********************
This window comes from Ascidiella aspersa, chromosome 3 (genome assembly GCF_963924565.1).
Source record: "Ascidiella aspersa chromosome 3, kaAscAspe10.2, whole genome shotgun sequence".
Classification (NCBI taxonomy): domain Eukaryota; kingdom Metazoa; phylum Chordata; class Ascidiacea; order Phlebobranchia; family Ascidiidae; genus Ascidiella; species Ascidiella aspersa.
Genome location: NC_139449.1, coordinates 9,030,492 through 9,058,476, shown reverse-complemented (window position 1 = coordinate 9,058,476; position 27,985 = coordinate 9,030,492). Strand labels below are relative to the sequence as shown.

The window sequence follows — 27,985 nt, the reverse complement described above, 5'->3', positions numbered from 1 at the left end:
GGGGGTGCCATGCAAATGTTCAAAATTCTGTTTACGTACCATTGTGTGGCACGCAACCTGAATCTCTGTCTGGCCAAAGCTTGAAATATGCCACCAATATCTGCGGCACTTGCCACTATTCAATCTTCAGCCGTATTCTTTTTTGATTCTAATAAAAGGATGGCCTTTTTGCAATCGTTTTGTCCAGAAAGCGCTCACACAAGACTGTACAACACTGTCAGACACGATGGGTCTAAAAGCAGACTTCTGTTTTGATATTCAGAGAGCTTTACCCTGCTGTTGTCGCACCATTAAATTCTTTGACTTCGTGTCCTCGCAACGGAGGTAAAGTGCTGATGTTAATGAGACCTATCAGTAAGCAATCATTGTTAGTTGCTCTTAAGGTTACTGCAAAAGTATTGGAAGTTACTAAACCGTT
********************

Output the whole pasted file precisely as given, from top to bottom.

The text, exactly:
This window comes from Ascidiella aspersa, chromosome 3 (genome assembly GCF_963924565.1).
Source record: "Ascidiella aspersa chromosome 3, kaAscAspe10.2, whole genome shotgun sequence".
Classification (NCBI taxonomy): domain Eukaryota; kingdom Metazoa; phylum Chordata; class Ascidiacea; order Phlebobranchia; family Ascidiidae; genus Ascidiella; species Ascidiella aspersa.
Genome location: NC_139449.1, coordinates 9,030,492 through 9,058,476, shown reverse-complemented (window position 1 = coordinate 9,058,476; position 27,985 = coordinate 9,030,492). Strand labels below are relative to the sequence as shown.

The window sequence follows — 27,985 nt, the reverse complement described above, 5'->3', positions numbered from 1 at the left end:
GGGGGTGCCATGCAAATGTTCAAAATTCTGTTTACGTACCATTGTGTGGCACGCAACCTGAATCTCTGTCTGGCCAAAGCTTGAAATATGCCACCAATATCTGCGGCACTTGCCACTATTCAATCTTCAGCCGTATTCTTTTTTGATTCTAATAAAAGGATGGCCTTTTTGCAATCGTTTTGTCCAGAAAGCGCTCACACAAGACTGTACAACACTGTCAGACACGATGGGTCTAAAAGCAGACTTCTGTTTTGATATTCAGAGAGCTTTACCCTGCTGTTGTCGCACCATTAAATTCTTTGACTTCGTGTCCTCGCAACGGAGGTAAAGTGCTGATGTTAATGAGACCTATCAGTAAGCAATCATTGTTAGTTGCTCTTAAGGTTACTGCAAAAGTATTGGAAGTTACTAAACCGTT